She doesn’t know where she contracted the virus. On campus before she left? Sometime during her short-lived Lisbon trip? She did not encounter the crazy customs lines many other travelers faced at the Chicago airport, but COVID-19 still could have found its way into her system there. It’s a mystery to Shircel and her three travel buddies, none of whom became ill.

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UW-Madison senior Amy Shircel on the day she got tested for COVID-19 by University Health Services.

Time in isolation

Over the next 10 days, Shircel’s health deteriorated.

She shivered as she tried to sleep despite the piles of blankets on top of her. Waking up from “awful fever dreams,” she found herself drenched in sweat, eventually laying towels down on her mattress to absorb her perspiration. She lost her appetite, but couldn’t keep food or water down anyway, vomiting multiple times a day.

Shircel’s primary care physician grew concerned about dehydration and told her to go to the emergency room.

All alone, Shircel called an ambulance to take her to UW Hospital. Doctors there couldn’t do much for her, she said. They hooked her on an IV and gave her some anti-nausea medication before releasing her a few hours later.

Back at her apartment, Shircel said she became so weak she couldn’t walk. She crawled to the bathroom and back. She developed a shortness of breath that concerned her so much that her doctor again told her to visit the ER, which she did.

“I honestly felt like I was going to die,” Shircel said. “I didn’t think I would make it.”

Shircel’s father drove her back home to Kenosha last week where she slowly began to feel better. She would later describe her experience in isolation — a period that she said included nine days without food, 12 days with a 100-degree fever and a 22nd birthday that she cannot recall — as “dehumanizing.”

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Before contracting COVID-19, Shircel said she worked out nearly every day. She swam on the university's club swim team and made it to nationals her sophomore year. "I've always considered myself an athlete," she said.

Life beyond COVID-19

While Shircel has emerged from isolation and even returned to Madison Thursday, she said she is still “living in lockdown” and following all of the social distancing rules.

The lack of robust research on whether COVID-19 patients can be reinfected with the virus makes her wary. But she’s also looking into ways she can help, such as donating her blood. UW Hospital is part of a project planning to study the use of antibodies from people who have recovered from the disease to treat new patients infected with it.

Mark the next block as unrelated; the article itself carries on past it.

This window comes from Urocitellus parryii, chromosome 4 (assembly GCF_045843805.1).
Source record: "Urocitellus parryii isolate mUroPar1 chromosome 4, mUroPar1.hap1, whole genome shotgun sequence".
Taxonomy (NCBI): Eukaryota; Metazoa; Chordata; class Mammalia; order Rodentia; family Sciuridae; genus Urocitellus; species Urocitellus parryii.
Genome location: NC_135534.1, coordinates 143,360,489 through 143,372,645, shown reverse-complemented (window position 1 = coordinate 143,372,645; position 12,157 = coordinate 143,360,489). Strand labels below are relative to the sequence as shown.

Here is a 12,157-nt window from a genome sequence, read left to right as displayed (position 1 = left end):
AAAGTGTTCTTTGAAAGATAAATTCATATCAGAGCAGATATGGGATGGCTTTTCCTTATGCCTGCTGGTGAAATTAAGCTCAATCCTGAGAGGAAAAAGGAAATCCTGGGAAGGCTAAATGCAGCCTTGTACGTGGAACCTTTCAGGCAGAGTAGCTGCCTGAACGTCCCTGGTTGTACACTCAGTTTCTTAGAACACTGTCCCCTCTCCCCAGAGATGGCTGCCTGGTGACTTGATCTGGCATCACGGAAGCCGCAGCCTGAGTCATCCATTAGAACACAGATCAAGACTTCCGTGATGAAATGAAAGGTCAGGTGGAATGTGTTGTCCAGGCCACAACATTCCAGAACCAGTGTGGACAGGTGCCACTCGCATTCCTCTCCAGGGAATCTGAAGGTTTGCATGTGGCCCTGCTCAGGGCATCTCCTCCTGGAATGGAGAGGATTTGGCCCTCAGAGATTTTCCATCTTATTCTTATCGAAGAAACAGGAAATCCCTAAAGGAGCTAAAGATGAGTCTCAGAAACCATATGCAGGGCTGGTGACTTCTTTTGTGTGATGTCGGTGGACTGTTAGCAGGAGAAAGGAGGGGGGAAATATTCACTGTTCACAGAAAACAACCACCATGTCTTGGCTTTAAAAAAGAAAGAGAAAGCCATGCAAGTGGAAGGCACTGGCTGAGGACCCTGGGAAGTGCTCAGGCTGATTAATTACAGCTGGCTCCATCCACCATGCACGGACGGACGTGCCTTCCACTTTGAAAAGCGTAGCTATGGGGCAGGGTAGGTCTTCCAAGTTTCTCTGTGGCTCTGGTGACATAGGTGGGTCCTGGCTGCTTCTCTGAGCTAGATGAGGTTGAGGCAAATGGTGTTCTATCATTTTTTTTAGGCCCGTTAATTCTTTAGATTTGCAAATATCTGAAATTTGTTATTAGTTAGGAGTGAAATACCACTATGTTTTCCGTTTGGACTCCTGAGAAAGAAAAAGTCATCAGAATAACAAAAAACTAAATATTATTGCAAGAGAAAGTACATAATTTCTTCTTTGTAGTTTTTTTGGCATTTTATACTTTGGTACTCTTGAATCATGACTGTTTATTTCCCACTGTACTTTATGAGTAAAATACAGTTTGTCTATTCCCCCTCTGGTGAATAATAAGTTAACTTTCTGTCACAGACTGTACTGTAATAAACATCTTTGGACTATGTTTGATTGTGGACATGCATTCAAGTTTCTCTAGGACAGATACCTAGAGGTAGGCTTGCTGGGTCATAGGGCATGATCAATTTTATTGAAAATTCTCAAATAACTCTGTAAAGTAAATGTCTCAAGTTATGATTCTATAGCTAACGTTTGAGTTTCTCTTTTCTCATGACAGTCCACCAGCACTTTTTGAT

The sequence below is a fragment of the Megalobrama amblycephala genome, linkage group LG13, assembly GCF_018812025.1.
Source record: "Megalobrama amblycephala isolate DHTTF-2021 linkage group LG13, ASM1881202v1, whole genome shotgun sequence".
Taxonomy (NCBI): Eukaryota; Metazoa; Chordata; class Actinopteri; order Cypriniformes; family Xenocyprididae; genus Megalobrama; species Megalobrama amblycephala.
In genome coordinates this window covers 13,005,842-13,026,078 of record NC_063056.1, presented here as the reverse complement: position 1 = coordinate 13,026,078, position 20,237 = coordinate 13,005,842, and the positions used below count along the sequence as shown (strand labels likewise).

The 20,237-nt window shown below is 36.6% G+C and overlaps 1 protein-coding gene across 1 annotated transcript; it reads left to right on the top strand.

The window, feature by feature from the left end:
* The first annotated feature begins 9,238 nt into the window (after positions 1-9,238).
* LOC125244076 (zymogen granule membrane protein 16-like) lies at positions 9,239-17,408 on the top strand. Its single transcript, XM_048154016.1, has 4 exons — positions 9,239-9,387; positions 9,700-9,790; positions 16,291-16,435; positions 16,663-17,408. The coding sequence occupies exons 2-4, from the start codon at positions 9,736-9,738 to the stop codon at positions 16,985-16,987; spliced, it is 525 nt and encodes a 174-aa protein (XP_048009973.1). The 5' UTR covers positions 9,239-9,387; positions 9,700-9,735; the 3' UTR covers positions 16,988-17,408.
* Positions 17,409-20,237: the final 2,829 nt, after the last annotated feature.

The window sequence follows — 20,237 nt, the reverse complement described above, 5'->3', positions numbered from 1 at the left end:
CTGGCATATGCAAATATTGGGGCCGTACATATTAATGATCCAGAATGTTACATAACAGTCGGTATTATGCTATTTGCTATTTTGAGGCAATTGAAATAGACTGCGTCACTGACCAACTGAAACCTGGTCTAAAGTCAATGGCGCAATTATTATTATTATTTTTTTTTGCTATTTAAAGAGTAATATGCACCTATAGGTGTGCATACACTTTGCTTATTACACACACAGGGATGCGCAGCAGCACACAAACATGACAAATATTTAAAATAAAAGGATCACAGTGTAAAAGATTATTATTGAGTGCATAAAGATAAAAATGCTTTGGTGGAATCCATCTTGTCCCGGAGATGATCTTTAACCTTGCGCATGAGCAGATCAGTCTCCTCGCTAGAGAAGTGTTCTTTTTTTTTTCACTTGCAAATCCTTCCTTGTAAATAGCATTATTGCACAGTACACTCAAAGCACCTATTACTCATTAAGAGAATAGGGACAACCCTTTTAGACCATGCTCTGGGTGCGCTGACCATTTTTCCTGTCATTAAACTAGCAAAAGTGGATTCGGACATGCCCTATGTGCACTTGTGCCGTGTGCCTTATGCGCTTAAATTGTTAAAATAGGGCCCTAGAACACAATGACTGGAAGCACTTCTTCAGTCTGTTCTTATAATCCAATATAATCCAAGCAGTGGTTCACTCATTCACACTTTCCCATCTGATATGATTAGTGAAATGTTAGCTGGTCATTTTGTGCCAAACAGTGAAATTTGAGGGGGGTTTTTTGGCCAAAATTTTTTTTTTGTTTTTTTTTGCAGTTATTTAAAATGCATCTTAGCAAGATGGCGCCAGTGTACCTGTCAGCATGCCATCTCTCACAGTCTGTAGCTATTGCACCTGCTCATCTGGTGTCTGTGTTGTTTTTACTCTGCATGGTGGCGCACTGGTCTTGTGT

Shircel will graduate this spring with degrees in political science and environmental studies, along with certificates in public policy and global health. She remembers studying pandemics in some of her classes, researching the Spanish flu of 1918 and analyzing the effects of the 2009 H1N1 virus.

But she never imagined she’d be living in a pandemic and playing a role in sounding the alarm that young adults are not immune to COVID-19.

State health data show about 12% of all confirmed cases come from people between the ages of 20 and 29. UW-Madison reported multiple students who returned from spring break trips tested positive for COVID-19.

Shircel spends her post-coronavirus days taking classes online, mourning the disruption to her final college semester and continuing to spread her message. She estimates she receives about 100 Instagram messages per hour.

While the majority of people reaching out to Shircel are grateful that she shared her experience, she said there are some who have called her a liar, accused her of making up symptoms, told her to shut up about the flu and asked her to stop spreading what they say is false information for political purposes.

“It’s been interesting seeing how much hate you can get for just something as simple as posting your symptoms,” she said.

Shircel brushes off the comments and is looking at her life beyond senior year. She plans to go to law school with hopes of someday becoming one of those lawyers who argues in court to establish the facts.

She’s found herself from this experience to be a pretty persuasive person.